The Adventures of Tintin Review

Steven Spielberg, the directing journeyman, has covered nearly every genre one could want to. His foray into animation was not a necessity, but an inevitability. His work on The Adventures of Tintin was guaranteed a budget, a big cast and a bright future. There are few moments where we should feel sorrow for a lack of a sequel, but with the case of The Adventures of Tintin, there is room to grow the enjoyable notations that this all-star ensemble has to offer. But there is always room for that on a Spielberg project, or at the very least, there certainly should be. There is plenty to engage with here, but the elements we are meant to enjoy are far less interesting than the throwaway moments meant for comic relief.  

Its story of Tintin (Jamie Bell) and his faithful dog feels extraordinarily similar to the lovely, readable charms of Sherlock Holmes. A mystery is there to be solved, and a collation of colourful characters aid this quest or aim to put it to a premature end. Spielberg has no trouble hoisting us aboard for this adventure, and much of the film is light, merry and engrossing. Much of that comes from the direction, in what may be the most entertaining Spielberg feature of these late-stage career choices. He aims to cover grounds he has not come across before, and that does indeed feel like the prime reason for adapting his work to animation. No harm in trying, and he does particularly well in the field for a first-timer, but it is not without its issues. 

Uncomfortable the animation may be at times, with unfiltered backgrounds and vaguely undefinable iconography; the glossy nature and little details are exceptional. Wind blows through the hair of characters at a car boot sale, but the camera angles make little sense. Their actions and variations feel clunky and uncoordinated. To its credit, The Adventures of Tintin is a solid effort for a director taking on his first animated feature, but there is much left here that employs the strong notations of Spielberg as a creative. Once again, he adapts, rather than creates something of his own accord (he hasn’t done anything unique since the 1970s) but at least he knows what to do with the characters found in the world Hergé first created in his comic strip charms. Thomson (Nick Frost) and Thompson (Simon Pegg) have a tremendous chase scene, buoyed by the white-hot casting Frost and Pegg were at this time. Daniel Craig, Bell and Andy Serkis are all magnificent, dependable, charming and just the right dedication to this mysterious tale.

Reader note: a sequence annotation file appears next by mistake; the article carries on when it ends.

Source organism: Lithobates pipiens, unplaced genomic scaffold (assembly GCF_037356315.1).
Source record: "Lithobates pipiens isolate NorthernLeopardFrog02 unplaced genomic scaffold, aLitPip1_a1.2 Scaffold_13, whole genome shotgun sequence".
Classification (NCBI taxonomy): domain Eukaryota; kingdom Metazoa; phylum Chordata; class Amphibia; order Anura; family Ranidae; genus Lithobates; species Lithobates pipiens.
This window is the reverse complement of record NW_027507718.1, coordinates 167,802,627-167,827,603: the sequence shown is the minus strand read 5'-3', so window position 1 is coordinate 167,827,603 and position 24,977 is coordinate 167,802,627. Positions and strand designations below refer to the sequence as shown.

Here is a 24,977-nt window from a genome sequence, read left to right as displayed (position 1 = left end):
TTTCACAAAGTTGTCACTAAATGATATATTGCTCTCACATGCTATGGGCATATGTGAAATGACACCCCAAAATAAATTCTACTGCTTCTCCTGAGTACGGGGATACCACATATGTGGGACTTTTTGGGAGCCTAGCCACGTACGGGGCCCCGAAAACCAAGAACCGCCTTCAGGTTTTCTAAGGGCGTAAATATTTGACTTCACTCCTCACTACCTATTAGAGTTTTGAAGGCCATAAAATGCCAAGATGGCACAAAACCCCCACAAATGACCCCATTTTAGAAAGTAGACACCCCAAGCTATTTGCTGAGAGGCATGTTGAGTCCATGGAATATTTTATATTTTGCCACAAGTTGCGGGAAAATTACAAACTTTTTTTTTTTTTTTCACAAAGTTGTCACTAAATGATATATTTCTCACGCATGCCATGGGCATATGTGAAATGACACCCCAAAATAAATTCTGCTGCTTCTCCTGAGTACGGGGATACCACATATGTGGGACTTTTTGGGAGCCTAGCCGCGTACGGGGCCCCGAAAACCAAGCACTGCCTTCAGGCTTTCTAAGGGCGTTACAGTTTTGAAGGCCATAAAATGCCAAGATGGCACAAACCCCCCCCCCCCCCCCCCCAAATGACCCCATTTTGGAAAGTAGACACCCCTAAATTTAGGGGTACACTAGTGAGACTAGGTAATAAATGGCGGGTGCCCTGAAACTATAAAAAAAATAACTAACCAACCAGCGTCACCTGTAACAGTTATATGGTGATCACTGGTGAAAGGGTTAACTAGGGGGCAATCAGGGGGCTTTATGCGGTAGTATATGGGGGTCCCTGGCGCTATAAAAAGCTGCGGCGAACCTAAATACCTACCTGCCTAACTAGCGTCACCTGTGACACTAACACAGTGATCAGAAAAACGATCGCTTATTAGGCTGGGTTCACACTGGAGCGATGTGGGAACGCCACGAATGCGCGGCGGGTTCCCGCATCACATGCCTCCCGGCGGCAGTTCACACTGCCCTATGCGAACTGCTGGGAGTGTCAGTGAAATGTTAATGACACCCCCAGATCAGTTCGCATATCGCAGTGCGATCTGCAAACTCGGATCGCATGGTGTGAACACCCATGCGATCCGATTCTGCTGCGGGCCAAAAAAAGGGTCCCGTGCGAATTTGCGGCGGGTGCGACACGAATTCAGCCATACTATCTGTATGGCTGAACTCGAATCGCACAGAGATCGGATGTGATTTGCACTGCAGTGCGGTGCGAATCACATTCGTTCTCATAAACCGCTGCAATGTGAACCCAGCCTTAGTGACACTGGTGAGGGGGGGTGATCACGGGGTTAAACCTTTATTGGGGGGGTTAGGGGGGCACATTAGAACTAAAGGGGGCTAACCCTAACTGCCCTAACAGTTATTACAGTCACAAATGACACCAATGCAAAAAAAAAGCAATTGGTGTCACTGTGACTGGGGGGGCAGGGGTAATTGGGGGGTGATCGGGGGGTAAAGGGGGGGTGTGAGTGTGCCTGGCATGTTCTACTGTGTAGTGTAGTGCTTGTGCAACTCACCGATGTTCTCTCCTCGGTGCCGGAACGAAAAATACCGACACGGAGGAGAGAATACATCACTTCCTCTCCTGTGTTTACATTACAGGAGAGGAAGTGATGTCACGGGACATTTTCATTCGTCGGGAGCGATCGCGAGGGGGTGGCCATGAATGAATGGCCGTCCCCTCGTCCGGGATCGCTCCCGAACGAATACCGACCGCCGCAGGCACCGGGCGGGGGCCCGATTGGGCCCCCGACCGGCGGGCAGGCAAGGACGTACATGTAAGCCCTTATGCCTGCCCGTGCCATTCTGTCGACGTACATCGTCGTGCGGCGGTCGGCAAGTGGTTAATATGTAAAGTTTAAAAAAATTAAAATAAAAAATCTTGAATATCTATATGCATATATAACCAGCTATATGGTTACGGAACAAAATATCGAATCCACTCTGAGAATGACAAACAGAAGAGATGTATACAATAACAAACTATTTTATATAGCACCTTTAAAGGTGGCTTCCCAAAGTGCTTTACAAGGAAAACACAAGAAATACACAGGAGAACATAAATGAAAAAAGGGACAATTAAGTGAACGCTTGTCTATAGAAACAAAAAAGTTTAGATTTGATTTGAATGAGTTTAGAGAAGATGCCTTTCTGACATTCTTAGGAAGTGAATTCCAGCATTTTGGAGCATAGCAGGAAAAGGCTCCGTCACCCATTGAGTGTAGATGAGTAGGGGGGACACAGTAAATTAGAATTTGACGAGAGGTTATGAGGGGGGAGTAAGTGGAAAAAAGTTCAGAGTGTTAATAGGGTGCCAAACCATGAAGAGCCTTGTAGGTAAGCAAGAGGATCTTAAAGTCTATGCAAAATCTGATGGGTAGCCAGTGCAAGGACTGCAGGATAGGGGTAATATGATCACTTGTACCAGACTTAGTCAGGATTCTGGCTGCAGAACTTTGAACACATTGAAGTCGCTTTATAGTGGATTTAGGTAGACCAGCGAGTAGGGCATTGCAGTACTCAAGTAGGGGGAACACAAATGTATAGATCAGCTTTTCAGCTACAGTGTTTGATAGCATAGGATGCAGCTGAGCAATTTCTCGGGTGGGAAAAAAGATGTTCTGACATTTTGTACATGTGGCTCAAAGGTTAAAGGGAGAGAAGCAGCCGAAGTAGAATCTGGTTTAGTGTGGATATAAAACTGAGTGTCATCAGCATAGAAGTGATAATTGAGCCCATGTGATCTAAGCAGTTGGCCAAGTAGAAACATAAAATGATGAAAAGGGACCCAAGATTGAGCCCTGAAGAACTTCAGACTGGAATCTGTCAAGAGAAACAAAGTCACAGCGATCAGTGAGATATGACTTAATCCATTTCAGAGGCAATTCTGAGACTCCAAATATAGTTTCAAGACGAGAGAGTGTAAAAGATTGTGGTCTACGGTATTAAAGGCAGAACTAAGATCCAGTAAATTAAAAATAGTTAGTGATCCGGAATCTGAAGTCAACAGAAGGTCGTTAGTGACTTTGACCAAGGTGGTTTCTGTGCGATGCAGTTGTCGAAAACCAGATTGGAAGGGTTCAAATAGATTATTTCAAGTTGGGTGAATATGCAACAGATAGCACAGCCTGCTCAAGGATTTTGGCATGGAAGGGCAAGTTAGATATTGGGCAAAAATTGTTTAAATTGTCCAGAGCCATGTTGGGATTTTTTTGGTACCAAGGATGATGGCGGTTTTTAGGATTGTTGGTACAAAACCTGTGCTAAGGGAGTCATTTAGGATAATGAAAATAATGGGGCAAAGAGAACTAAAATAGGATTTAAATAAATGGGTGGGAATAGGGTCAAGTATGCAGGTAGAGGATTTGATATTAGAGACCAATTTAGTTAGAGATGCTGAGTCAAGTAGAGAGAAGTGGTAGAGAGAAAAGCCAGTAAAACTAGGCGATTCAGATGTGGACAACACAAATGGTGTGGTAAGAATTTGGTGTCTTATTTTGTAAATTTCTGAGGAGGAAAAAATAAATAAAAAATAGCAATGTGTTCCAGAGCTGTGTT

Charming, light and breezy. Tintin the journalist buys a boat and trouble ensues. It is hard to find anything within to hate, and because of how delightful Spielberg manages to make this feature, it is rather easy to overlook some of its glaring issues. There are moments within that feel one moment away from indicating a button prompt. They are framed as though they are video game ready, and while Spielberg is an avid fan of those, it does not make, really, for the intensity he is aiming for. He manages that with far more natural moments, chase scenes and shootouts, not Tintin throwing a block of wood into a port window. Either way, The Adventures of Tintin has that friendly and welcoming charm to it, one that makes it so thoroughly fun to follow. 

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